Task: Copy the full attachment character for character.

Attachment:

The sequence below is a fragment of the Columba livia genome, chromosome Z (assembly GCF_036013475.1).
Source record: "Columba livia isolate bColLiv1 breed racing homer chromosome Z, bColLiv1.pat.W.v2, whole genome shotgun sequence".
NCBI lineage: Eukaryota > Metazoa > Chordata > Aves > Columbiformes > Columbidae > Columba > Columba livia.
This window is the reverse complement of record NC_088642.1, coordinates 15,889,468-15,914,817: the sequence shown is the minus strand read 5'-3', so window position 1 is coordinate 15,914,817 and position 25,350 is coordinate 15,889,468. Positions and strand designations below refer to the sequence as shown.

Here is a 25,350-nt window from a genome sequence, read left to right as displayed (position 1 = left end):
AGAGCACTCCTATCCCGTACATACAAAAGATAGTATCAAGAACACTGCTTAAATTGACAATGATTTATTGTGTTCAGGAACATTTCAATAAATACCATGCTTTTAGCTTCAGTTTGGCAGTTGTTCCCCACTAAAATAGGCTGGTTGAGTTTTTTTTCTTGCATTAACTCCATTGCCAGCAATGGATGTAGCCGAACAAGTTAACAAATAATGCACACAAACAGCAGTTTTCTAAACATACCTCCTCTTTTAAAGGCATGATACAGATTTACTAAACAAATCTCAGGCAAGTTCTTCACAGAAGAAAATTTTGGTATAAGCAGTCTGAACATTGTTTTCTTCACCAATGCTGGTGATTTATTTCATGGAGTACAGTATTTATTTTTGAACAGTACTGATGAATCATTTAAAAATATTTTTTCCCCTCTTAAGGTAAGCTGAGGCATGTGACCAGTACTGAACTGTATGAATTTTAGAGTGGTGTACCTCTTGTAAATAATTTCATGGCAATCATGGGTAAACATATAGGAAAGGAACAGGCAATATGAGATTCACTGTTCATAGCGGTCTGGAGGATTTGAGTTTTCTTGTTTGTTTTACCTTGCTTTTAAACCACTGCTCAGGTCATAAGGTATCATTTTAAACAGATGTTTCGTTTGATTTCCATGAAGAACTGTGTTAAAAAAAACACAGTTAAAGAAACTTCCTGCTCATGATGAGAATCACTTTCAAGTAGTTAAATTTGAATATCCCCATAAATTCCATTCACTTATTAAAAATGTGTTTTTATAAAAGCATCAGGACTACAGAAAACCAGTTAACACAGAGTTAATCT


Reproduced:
The sequence below is a fragment of the Columba livia genome, chromosome Z (assembly GCF_036013475.1).
Source record: "Columba livia isolate bColLiv1 breed racing homer chromosome Z, bColLiv1.pat.W.v2, whole genome shotgun sequence".
NCBI lineage: Eukaryota > Metazoa > Chordata > Aves > Columbiformes > Columbidae > Columba > Columba livia.
This window is the reverse complement of record NC_088642.1, coordinates 15,889,468-15,914,817: the sequence shown is the minus strand read 5'-3', so window position 1 is coordinate 15,914,817 and position 25,350 is coordinate 15,889,468. Positions and strand designations below refer to the sequence as shown.

Here is a 25,350-nt window from a genome sequence, read left to right as displayed (position 1 = left end):
AGAGCACTCCTATCCCGTACATACAAAAGATAGTATCAAGAACACTGCTTAAATTGACAATGATTTATTGTGTTCAGGAACATTTCAATAAATACCATGCTTTTAGCTTCAGTTTGGCAGTTGTTCCCCACTAAAATAGGCTGGTTGAGTTTTTTTTCTTGCATTAACTCCATTGCCAGCAATGGATGTAGCCGAACAAGTTAACAAATAATGCACACAAACAGCAGTTTTCTAAACATACCTCCTCTTTTAAAGGCATGATACAGATTTACTAAACAAATCTCAGGCAAGTTCTTCACAGAAGAAAATTTTGGTATAAGCAGTCTGAACATTGTTTTCTTCACCAATGCTGGTGATTTATTTCATGGAGTACAGTATTTATTTTTGAACAGTACTGATGAATCATTTAAAAATATTTTTTCCCCTCTTAAGGTAAGCTGAGGCATGTGACCAGTACTGAACTGTATGAATTTTAGAGTGGTGTACCTCTTGTAAATAATTTCATGGCAATCATGGGTAAACATATAGGAAAGGAACAGGCAATATGAGATTCACTGTTCATAGCGGTCTGGAGGATTTGAGTTTTCTTGTTTGTTTTACCTTGCTTTTAAACCACTGCTCAGGTCATAAGGTATCATTTTAAACAGATGTTTCGTTTGATTTCCATGAAGAACTGTGTTAAAAAAAACACAGTTAAAGAAACTTCCTGCTCATGATGAGAATCACTTTCAAGTAGTTAAATTTGAATATCCCCATAAATTCCATTCACTTATTAAAAATGTGTTTTTATAAAAGCATCAGGACTACAGAAAACCAGTTAACACAGAGTTAATCT